LEXINGTON, Ky. -- Kentucky owes nothing to a former
assistant football coach who claimed the school's athletic
department defrauded him after he resigned amid recruiting
violations, a federal judge ruled Tuesday.
In a 25-page ruling, U.S. District Judge Joseph Hood called
Claude Bassett's case "ludicrous" and granted the university's
request for it to be dropped before trial even begins.
Other charges had already been dismissed in Bassett's $50
million lawsuit against the school, the Southeastern Conference and
the NCAA. All that remains is Bassett's claim that the NCAA
interfered with his future contract negotiations, and the NCAA is
trying to get that charge dismissed.
University spokesman Jay Blanton said he was pleased by the
"It has been the university's firm position all along that
there was no merit to Mr. Bassett's case, and Judge Hood's ruling
clearly affirmed that," Blanton said.
Bassett resigned in November 2000, shortly before the NCAA began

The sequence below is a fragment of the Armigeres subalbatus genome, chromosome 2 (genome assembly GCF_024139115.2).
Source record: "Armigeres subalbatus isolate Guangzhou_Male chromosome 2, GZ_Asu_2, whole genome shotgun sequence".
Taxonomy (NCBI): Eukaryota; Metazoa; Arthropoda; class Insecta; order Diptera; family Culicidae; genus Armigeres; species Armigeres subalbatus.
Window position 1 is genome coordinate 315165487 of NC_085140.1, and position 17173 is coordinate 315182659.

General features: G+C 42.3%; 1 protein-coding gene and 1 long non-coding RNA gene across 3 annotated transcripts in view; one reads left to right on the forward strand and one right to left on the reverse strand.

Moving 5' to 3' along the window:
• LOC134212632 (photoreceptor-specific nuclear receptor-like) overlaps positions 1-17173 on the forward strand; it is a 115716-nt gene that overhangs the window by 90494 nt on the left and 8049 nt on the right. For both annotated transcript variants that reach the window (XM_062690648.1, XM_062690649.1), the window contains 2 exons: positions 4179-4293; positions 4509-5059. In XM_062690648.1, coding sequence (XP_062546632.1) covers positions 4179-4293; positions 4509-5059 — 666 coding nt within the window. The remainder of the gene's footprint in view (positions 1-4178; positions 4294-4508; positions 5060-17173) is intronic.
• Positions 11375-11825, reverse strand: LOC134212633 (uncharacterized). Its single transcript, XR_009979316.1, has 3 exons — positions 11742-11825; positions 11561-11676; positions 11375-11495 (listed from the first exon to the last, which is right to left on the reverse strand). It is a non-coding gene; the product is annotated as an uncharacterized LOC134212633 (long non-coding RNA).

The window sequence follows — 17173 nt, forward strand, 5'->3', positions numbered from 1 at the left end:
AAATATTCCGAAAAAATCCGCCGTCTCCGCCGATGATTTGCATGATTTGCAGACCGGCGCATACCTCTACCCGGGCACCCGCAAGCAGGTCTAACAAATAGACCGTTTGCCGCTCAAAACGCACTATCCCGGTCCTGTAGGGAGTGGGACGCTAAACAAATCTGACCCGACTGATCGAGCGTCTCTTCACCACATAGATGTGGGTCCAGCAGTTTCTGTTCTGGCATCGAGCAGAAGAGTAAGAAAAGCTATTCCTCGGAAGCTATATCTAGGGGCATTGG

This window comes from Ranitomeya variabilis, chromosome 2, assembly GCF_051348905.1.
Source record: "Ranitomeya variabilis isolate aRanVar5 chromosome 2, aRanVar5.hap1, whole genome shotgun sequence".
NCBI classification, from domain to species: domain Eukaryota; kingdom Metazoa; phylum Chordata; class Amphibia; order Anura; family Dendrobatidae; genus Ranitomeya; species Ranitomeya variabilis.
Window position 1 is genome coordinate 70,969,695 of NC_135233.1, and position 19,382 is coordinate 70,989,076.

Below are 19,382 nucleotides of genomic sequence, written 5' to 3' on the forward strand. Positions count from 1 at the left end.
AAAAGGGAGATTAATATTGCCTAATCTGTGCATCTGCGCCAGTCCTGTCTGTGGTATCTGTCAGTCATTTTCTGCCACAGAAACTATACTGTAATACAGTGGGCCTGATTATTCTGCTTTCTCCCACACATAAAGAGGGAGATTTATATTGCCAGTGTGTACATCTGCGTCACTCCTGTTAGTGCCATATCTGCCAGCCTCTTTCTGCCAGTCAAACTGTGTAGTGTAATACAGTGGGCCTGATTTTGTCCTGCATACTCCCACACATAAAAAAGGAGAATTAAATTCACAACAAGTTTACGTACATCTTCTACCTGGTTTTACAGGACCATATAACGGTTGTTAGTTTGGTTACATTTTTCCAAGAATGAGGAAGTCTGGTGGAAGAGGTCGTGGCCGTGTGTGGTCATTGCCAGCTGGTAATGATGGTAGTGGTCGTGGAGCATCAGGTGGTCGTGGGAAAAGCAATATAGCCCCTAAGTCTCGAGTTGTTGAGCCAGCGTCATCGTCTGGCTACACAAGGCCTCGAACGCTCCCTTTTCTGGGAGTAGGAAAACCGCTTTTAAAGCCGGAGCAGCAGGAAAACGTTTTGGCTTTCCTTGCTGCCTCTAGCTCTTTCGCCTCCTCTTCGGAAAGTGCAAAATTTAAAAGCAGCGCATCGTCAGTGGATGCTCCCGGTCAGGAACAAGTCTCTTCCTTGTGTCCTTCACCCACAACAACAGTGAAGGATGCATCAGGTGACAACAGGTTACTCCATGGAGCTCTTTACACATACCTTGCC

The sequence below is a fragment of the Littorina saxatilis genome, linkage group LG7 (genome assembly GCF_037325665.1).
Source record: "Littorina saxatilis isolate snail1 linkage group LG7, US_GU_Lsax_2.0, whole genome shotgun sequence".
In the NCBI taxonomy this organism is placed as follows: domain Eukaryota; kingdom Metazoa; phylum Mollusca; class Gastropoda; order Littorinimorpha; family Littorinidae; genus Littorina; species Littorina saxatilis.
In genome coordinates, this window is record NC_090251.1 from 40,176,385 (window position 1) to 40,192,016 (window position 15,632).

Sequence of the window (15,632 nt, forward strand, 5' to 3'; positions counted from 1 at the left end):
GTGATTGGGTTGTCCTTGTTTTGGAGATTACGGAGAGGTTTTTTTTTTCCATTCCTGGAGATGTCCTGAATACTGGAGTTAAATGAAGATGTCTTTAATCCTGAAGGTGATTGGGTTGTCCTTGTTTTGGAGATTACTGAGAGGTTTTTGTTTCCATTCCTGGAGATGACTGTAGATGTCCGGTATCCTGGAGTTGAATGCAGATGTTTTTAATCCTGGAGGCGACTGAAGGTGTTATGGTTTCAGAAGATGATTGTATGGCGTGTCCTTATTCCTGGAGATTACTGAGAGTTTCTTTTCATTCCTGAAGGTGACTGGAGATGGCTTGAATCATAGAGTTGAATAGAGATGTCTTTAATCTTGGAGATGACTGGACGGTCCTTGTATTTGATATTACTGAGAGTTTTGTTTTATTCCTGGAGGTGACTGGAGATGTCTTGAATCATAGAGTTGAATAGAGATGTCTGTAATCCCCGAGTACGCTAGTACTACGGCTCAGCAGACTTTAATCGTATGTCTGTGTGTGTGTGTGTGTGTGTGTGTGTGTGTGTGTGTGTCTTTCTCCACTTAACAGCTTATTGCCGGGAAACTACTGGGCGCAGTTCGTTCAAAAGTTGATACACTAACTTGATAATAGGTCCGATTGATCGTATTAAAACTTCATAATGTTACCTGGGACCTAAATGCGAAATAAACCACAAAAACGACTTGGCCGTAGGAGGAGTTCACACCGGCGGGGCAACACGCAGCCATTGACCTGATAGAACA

investigating Kentucky. In 2002, the NCAA placed the school on
probation, banned it from a bowl game and ordered the Wildcats to
forfeit 19 scholarships because of more than three dozen recruiting
violations committed between 1998 and 2000.
Bassett, who acknowledged breaking NCAA recruiting rules, was
found in violation of ethical conduct bylaws and banned from
working for another school for eight years. But Bassett claimed he
resigned with the assurance there would be no further
investigation, and that the school's action prevented him from
landing another coaching job.
Hood said the argument was absurd because it would require the
university to commit further NCAA violations by covering up his
"This court refuses to condone plaintiff's ludicrous efforts to
bind the [University of Kentucky athletics association] to agree to
breach its obligations to the NCAA and conceal plaintiff's numerous
rules infractions," he wrote.